How do i learn how to write programs? (this is a question i get asked regularly).
Well before you can even consider putting pin to paper there is a bunch of questions you need to ask first, this information is needed first so you can get an idea about the level of stress you can expose the individual too, its not going to give you the exact answer but it give you a starting point and an idea of what style of programming you can implement. Then you watch how they respond and overtime you can morph the correct volume/intensity/frequency for the individual (i find this can take up to 6-24months to figure this out, but even then this is not set in stone this will change over time as the person progresses).
Heres my list of questions –
level of stress
amount of sleep per night
drug use (recreation/ped/current/previous)
current training split
how many days per week can you make it to the gym
previous years training history
program styles you feel you have had the most success with
Gender – females can tolerate more volume and frequency than males, females have less upper body mass on average.
Age – a 21yo is going to be able to tolerate more training than a 50yo, given there maybe exceptions but the rest of the questions will separate this.
Occupation – a removalist may need less volume and intensity or more frequent deloads than a accountant.
Bodyweight – a lighter individual (<80kg) can generally needs and can handle more volume than a bigger guy (>80kg)
Level of stress/work hours/social/personal life – all integrate, i.e; if the person owns their own business, has just had a baby, the wife has is highly stressed. you can pretty much guarantee the volume and intensity that can be tolerated at this point is going to be pretty low.
Same goes for the young 21yo that goes out both friday and saturday night to party by default even if they aren’t taking drugs or drinking alcohol they are going to be loosing roughly a nights sleep each week which will significantly impact recovery when compared to someone who doesn’t.
Drug use – again may tie in with above but someone who’s on anabolics is going to be able to ramp up intensity through out the program much quicker than a non-PED user, conversely someone using speed/coke/ectasy etc on the weekends is by default going to be under eating and under sleeping.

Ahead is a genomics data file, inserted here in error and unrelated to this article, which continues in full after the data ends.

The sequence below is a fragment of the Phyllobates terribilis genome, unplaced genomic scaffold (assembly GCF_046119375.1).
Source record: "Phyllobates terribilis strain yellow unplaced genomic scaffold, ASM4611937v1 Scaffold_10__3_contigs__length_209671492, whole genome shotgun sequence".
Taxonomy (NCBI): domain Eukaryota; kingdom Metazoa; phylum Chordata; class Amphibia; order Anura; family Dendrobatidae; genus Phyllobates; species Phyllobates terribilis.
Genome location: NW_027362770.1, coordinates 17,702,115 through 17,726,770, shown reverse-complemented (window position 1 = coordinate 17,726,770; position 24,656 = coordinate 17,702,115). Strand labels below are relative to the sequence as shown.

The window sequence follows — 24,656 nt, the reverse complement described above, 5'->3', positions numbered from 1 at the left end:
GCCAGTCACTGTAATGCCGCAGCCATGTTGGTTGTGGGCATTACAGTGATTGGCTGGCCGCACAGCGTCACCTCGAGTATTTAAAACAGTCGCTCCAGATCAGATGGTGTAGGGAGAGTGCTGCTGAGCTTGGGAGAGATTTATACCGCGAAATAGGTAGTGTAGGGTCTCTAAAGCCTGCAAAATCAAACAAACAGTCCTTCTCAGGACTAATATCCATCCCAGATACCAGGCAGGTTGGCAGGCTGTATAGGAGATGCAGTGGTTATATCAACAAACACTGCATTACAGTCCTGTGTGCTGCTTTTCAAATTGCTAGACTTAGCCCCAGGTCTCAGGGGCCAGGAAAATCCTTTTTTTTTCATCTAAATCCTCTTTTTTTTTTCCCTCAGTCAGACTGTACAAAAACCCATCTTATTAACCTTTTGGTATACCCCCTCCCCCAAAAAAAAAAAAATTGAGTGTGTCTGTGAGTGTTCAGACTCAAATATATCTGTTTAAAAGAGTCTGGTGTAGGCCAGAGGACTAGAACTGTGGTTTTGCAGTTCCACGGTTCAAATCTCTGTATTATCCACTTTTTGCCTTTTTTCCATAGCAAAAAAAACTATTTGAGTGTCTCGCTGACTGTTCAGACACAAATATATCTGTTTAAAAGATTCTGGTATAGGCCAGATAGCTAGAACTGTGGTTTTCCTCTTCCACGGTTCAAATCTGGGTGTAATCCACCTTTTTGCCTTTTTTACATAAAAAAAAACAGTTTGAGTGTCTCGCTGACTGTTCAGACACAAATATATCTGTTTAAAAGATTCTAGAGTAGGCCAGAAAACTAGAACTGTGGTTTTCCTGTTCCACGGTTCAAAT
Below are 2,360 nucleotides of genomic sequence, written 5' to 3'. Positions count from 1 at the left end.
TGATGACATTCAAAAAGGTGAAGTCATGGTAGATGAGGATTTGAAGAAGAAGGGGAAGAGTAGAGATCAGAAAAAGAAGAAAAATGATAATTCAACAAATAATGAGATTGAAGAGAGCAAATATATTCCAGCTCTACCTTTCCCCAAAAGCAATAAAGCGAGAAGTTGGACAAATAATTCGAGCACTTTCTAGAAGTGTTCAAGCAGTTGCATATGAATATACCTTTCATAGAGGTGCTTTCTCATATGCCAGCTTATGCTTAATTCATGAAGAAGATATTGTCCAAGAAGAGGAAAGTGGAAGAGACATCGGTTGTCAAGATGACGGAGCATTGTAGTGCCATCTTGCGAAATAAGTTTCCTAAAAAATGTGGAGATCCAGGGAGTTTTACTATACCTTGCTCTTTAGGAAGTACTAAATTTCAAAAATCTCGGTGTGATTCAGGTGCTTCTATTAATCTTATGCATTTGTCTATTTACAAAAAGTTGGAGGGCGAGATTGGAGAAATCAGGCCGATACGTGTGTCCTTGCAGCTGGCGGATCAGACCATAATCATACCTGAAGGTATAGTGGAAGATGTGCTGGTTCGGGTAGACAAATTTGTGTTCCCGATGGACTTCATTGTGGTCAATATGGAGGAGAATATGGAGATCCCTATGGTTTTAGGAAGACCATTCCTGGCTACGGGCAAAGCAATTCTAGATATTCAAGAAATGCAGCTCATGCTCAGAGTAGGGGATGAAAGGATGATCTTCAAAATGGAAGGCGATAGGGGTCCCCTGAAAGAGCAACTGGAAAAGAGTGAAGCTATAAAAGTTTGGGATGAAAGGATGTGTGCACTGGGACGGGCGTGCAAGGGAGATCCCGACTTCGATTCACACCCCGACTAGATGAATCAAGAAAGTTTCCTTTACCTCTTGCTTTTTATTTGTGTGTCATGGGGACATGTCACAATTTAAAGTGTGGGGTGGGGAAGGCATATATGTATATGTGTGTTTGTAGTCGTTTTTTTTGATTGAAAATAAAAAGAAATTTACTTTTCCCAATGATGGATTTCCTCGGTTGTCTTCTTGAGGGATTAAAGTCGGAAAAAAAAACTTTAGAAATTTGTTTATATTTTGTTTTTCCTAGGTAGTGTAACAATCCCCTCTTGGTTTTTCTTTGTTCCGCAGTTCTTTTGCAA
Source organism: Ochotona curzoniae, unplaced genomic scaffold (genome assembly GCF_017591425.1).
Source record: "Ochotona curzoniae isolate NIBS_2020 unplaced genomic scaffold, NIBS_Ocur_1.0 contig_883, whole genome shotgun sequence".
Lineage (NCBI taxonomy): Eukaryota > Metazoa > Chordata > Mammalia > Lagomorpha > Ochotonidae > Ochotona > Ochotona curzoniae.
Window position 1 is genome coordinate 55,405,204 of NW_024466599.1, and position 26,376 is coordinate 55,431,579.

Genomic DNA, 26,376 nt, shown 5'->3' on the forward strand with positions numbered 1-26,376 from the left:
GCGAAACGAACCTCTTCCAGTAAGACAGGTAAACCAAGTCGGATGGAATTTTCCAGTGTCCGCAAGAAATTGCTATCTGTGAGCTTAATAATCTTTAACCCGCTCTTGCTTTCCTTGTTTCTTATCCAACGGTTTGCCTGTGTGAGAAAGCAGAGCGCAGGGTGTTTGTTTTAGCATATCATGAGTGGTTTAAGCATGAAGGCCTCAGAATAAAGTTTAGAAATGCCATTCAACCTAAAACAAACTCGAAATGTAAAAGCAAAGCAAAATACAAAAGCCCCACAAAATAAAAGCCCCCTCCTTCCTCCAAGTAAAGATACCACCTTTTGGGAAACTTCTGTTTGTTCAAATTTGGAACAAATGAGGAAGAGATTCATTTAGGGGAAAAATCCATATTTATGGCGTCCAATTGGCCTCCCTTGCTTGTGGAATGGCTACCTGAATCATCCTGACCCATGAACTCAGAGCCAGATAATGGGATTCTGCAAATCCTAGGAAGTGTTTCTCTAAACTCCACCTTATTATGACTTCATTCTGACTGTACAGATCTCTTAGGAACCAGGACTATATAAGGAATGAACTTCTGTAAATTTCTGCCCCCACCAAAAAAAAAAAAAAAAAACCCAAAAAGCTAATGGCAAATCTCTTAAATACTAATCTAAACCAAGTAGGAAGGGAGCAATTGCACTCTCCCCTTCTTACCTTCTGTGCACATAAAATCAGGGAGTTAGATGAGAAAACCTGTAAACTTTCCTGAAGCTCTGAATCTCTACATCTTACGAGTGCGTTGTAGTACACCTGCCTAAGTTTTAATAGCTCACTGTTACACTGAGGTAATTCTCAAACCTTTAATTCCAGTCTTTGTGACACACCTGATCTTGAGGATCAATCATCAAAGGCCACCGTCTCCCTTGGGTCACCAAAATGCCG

Sports/training history/current training split – a 25yo who competed in track and field since they were 13yo and has been lifting weights in an s&c program for roughly the same time is going to be able to tolerate a fuck tonne more volume, than Betsy who didn’t compete in any sports and has been doing crossfit for the past 6 months. also if the person plays a sport recreational or professionally its again going to affect how many days per week and volume can be done.
Diet – someone who has eaten quality food and drinks plenty of water/fluids will be able to tolerate more training than someone who misses half their meals, has poor protein consumption and the only water they see is in the shower.
Injuries – pretty self explanatory, you may have to work around something for a certain period of time. But also a common injuries is going to give an indicator of weak areas that need to be addressed with in the program. Generally the injury aries from poor quality of tissue i.e; adhesions/knots/tightness or inherent weakness of a muscle or group of muscles that never gets rectified due to high level of form breakdown.
How many days per week can you make it to the gym per week – 5days maybe optimal for the individual but their schedule may not allow for this and you will need to design a program that best suits what the individual can achieve.
Previous years training history – if they keep a training log this is great, as you can see trends within the data of how much volume and or intensity was used and how they responded to it i.e.; getting stronger or injured and sick.
Program styles you feel you have had the most success with – you ask enough questions and sometimes you will come up with valuable information, some people will be real intuitive about things they have noticed across years of training they just may not know what to do with the information or how to use it with in the context of a program. other times you will get a load of horse shit but thats for the you to decipher and figure out whats useful and whats not.
Stay tuned for part 2…